The Encyclopedia Americana (1920)/Géricault, Jean-Louis André Théodore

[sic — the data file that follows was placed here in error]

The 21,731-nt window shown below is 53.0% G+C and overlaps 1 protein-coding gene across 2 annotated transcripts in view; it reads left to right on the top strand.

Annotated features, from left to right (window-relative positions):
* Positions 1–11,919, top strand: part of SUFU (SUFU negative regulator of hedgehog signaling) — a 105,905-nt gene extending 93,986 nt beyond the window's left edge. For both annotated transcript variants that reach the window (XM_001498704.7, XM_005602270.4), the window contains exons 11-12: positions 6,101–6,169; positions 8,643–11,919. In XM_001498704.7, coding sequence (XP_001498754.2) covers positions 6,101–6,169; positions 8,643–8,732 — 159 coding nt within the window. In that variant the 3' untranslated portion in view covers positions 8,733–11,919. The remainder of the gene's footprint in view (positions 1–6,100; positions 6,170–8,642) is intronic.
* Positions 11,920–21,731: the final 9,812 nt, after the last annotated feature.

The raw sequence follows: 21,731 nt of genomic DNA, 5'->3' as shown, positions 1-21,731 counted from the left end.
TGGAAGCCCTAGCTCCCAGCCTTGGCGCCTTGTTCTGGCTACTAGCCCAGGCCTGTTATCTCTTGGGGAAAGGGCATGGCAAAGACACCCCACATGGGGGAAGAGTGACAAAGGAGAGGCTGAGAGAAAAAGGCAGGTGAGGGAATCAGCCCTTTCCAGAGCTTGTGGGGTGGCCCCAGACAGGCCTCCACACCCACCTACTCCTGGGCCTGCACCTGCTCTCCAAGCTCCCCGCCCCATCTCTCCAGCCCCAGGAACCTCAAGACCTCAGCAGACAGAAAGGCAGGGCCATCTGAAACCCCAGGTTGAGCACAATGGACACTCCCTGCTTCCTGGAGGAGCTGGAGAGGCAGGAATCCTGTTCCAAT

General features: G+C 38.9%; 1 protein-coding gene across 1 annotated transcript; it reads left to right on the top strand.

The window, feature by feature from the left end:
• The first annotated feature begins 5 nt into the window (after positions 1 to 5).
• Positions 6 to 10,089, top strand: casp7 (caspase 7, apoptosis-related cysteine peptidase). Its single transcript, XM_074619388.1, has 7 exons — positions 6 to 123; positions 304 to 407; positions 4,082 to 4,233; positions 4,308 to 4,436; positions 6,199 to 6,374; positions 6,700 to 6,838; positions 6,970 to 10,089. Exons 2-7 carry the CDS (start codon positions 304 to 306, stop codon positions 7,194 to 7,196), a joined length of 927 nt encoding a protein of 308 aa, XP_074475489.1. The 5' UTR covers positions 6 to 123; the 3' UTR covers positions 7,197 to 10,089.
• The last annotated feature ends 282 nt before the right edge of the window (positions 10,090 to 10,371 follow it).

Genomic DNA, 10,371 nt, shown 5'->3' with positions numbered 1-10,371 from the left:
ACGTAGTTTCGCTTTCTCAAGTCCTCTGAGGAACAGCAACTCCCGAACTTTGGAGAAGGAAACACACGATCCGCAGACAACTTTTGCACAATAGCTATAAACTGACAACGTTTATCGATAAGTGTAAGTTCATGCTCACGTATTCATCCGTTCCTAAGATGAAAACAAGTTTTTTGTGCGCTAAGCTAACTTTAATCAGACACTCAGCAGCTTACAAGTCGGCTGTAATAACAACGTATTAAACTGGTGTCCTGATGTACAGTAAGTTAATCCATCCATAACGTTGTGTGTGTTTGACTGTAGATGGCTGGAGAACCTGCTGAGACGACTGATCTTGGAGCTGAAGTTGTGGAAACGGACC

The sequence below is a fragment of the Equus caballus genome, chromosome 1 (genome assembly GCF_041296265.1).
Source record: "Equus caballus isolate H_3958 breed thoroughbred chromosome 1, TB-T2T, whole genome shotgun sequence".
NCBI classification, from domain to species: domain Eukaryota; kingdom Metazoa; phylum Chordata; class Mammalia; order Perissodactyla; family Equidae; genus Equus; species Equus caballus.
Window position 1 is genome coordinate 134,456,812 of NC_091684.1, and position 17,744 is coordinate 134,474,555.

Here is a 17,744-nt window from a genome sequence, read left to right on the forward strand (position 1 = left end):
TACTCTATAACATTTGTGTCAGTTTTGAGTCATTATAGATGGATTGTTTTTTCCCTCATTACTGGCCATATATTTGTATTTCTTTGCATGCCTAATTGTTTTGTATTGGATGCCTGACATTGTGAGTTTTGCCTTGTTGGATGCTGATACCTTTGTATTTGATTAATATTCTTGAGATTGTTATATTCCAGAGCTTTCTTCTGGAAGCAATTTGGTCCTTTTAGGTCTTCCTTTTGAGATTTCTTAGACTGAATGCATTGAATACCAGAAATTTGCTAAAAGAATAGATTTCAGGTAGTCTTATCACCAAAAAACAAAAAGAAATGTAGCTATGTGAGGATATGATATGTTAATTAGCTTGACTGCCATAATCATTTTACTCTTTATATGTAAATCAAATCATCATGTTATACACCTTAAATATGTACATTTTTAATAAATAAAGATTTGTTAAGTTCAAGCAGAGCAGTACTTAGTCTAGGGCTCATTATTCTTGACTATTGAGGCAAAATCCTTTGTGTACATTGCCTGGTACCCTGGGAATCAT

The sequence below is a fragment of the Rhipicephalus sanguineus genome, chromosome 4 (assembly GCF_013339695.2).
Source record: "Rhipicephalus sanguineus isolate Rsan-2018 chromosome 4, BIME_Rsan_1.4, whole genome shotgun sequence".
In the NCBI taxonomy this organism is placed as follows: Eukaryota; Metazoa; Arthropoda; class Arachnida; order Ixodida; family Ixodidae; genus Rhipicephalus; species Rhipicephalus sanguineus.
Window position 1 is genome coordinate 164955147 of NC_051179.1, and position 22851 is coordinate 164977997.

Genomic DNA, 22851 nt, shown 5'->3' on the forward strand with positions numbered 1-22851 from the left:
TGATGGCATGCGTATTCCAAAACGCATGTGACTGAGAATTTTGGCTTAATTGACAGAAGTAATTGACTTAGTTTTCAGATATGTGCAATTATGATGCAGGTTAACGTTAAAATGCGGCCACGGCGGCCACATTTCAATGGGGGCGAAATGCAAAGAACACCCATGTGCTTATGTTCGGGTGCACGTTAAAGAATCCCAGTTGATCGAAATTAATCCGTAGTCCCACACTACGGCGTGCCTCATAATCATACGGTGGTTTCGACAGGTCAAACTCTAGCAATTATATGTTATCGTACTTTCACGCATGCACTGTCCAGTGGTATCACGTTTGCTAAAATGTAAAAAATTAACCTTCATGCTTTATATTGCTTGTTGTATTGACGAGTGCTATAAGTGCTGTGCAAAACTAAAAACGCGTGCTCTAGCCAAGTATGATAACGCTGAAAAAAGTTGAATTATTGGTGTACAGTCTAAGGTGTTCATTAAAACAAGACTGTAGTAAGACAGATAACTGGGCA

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GÉRICAULT, zhā'rē-kō', Jean-Louis André Théodore, French painter: b. Rouen, 26 Sept. 1791; d. Paris, 18 Jan. 1824. He was educated at the Lycée Louis-le-Grand, studied art under Vernet and Guérin. He exhibited at the salon of 1812 his ‘Cavalry Officer on Horseback’ (now in the Louvre) and his reputation was at once established. In 1814 followed his ‘Wounded Cuirassier,’ which was only moderately successful. The artist now joined the army and served for some time at Versailles. He went to Italy in 1817 and studied the great masters there. His work was profoundly influenced by his stay in Italy. ‘The Raft of Medusa’ belongs to this period of his career and is one of the great world masterpieces. It was exhibited by the artist in England and brought $4,000. His stay in England produced the ‘Race for the Derby at Epsom,’ his last big work. In the Louvre, at Rouen Museum at Paris and elsewhere are numerous sketches, lithographs, bronze models, etc. A fall from a horse in 1822 greatly injured his frame and his last two years were spent in great bodily distress. Consult Clément ‘Géricault: Etude biographique et critique’ (Paris 1868); Muther, ‘History of Modern Painting’ (London 1907); Brownell, ‘French Art, Classic and Contemporary’ (New York 1901).